Chorus CEO Dan Minchin’s monthly reflection on how we are putting the community back into community service.
One of the things we are conscious of in testing and refining the “fresh approach to community service” is that, paradoxically, it’s not that new.
In fact, the fresh approach philosophy is built on some of the most ancient principles of humans flourishing: once basic needs are met, humans are at their best when they have purpose, humour, connection and community.
At Chorus, our guiding idea is that community services – for so long transactionalised and compartmentalised – can and should be based on authentic human relationships and neighbourhoods of support. (I talk more about the fresh approach itself in my March 2020 blog.)
Not only is the idea not new; neither is the practice. In fact, when we adopted our new identity in 2017 – Chorus: a fresh approach to community service – we drew on values and priorities which already present in our organisation, and around the world.
All of this was reflected in our founding manifesto (click here to view full copy).
Nothing brings all of this into stark relief like a crisis. The COVID-19 meteor has crashed into our lives, leaving no stone unturned in its disruptive wake. Every element of our work at Chorus has had to adapt to repeated waves of change – and fear. After all, we need to continue to meet essential needs while keeping ourselves and each other safe and well.
But the most amazing aspect of the whole thing has been the spontaneous and heart-felt emergence of the fresh approach. It is not a hyperbole to say: Chorus was made for this moment.
This is not intended to sound self-congratulatory. Far from it.
All people in the Chorus community have felt the strain and the pain. While employment is relatively secure, we have made many difficult decisions with real-life consequences. Some customers are going without services (or having to adapt to different modes of engagement), tolerating disrupted schedules and – in many cases – now living in extreme physical isolation. Some staff remain frightened of the risk they face in going about their work; others find the experience of working from home isolating and even unsafe. Chorus people have adopted technology and process changes in a month which would normally take a year. Some people are running themselves ragged procuring safety equipment and other supplies; others (including me) have been awake in the night frightened for the health and wellbeing of Chorus people, their families and themselves.
But amidst the tumult – in fact, because of it – the fresh approach has blossomed. People are lending a hand, nurturing connection, finding non-physical ways to stay #togetherapart.
There are examples of this all over the world; here are just a few from Chorus. I’ve aligned them to the three core elements of the fresh approach
Making Chorus services more localised and relational
- Proactively contacted over 500 customers who are particularly vulnerable at this time. Many customers (and staff) have been moved to tears by these heartfelt conversations.
- While support services are continuing (with increased safety arrangements) activities have adapted to be more local, more connected and more relational.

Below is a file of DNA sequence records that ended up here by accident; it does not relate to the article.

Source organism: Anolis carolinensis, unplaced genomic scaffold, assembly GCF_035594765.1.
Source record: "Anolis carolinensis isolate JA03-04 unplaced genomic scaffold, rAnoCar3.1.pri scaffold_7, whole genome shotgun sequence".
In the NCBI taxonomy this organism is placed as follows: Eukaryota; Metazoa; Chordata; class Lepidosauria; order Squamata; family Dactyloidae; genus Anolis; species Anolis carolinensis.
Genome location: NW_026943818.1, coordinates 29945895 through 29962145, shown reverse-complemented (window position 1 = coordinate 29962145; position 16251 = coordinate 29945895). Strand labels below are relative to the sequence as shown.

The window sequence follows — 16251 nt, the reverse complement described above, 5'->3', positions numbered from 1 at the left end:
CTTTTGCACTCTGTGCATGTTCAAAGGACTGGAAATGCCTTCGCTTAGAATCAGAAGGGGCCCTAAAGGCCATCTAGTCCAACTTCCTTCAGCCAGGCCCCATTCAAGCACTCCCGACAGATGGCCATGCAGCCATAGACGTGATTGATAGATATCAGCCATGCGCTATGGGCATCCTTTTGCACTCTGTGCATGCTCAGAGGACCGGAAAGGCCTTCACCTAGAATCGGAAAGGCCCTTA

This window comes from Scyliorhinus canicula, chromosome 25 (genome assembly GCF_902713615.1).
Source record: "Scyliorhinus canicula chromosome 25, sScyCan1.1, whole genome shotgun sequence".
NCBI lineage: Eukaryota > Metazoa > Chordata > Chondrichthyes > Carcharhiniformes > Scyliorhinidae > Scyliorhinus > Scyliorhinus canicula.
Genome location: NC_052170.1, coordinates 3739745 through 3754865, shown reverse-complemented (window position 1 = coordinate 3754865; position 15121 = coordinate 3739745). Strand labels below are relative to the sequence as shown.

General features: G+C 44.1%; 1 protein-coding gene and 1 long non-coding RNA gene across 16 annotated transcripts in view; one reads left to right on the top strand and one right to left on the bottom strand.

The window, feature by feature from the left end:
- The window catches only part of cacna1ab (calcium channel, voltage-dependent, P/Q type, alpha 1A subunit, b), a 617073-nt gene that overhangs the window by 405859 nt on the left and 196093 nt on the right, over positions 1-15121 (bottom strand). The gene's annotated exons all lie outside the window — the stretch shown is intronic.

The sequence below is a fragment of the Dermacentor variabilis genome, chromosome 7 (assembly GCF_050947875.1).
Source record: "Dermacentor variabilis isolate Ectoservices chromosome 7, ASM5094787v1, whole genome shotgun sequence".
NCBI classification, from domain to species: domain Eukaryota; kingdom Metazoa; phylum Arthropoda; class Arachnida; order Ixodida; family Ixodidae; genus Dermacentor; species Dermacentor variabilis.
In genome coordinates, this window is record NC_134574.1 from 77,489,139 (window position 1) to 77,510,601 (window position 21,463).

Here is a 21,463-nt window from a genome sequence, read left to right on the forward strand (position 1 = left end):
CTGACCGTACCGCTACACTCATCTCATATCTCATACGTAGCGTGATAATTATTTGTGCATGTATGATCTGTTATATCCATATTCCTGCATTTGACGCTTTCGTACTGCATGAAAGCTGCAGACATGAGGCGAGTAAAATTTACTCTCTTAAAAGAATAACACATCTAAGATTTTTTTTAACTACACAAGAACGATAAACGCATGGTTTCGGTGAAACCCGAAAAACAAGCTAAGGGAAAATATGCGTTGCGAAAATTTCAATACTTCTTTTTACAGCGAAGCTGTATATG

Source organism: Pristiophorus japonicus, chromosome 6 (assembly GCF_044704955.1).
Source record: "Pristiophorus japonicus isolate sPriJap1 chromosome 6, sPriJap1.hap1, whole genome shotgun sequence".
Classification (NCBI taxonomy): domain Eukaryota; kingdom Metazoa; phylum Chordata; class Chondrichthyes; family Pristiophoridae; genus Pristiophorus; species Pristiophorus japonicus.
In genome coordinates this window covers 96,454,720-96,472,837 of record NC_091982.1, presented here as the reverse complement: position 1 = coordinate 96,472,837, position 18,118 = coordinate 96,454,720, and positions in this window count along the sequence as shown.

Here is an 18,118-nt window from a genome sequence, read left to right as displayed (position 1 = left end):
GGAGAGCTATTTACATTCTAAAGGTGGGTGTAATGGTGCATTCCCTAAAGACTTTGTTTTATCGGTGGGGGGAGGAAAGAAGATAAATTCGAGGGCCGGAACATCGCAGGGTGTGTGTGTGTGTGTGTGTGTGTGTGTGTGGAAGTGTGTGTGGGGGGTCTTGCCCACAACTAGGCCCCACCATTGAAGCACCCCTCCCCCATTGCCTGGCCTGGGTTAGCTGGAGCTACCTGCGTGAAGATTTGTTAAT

- Over 200 Chorus staff who were previously office-based are now working from home. Innovative ways of staying connected have sprung up all over the organisation, including three virtual pubs (Moe’s, Cheers and Jackrabbit Slims).
- Ability Arts, which has closed its physical doors, is mailing colouring templates to clients with a view to producing a montage.
Activating local neighbourhoods and communities
Chorus Kitchen is doubling its home meal delivery capacity, delivering over the Easter weekend, with over 30 Chorus staff volunteering their time (not to mention the avalanche of new volunteers). We received a generous cash donation, enabling us to deliver to people in need who are not eligible for government subsidies.
- Our fresh approach innovation team pivoted away from planned physical activities to trial the “Street Teams” neighbourhood support toolkit. Less than a week after calling for interest, over 35 locals have signed up.
Coordinating the local care ecosystem
- “Out and About” pilot in Mandurah (building networks of support to facilitate older people staying connected to their communities) has adapted to a virtual “Ring Ring” approach. This has been coordinated with the local MP, Government and other community-based organisations.
- We are building on relationships with the Fiona Stanley Hospital, WA Primary Health Alliance, HBF and City of Melville to establish partnerships and referral pathways within our fresh approach trial zone of Bull Creek.
I recently posed a question to Chorus people on Yammer: “Dare to dream… how might Chorus look different on the other side of this?”. The responses were uplifting and profound. Here is a highlight (credit – Donna Brown):
Determined, stronger and more connected, I’m finding during this crazy time that although we are working remotely we feel surprisingly more connected, we are making more effort getting to know each other, have more understanding of each other and the roles we do and can play and have adapted so well to so much change, I think anything is possible from here on in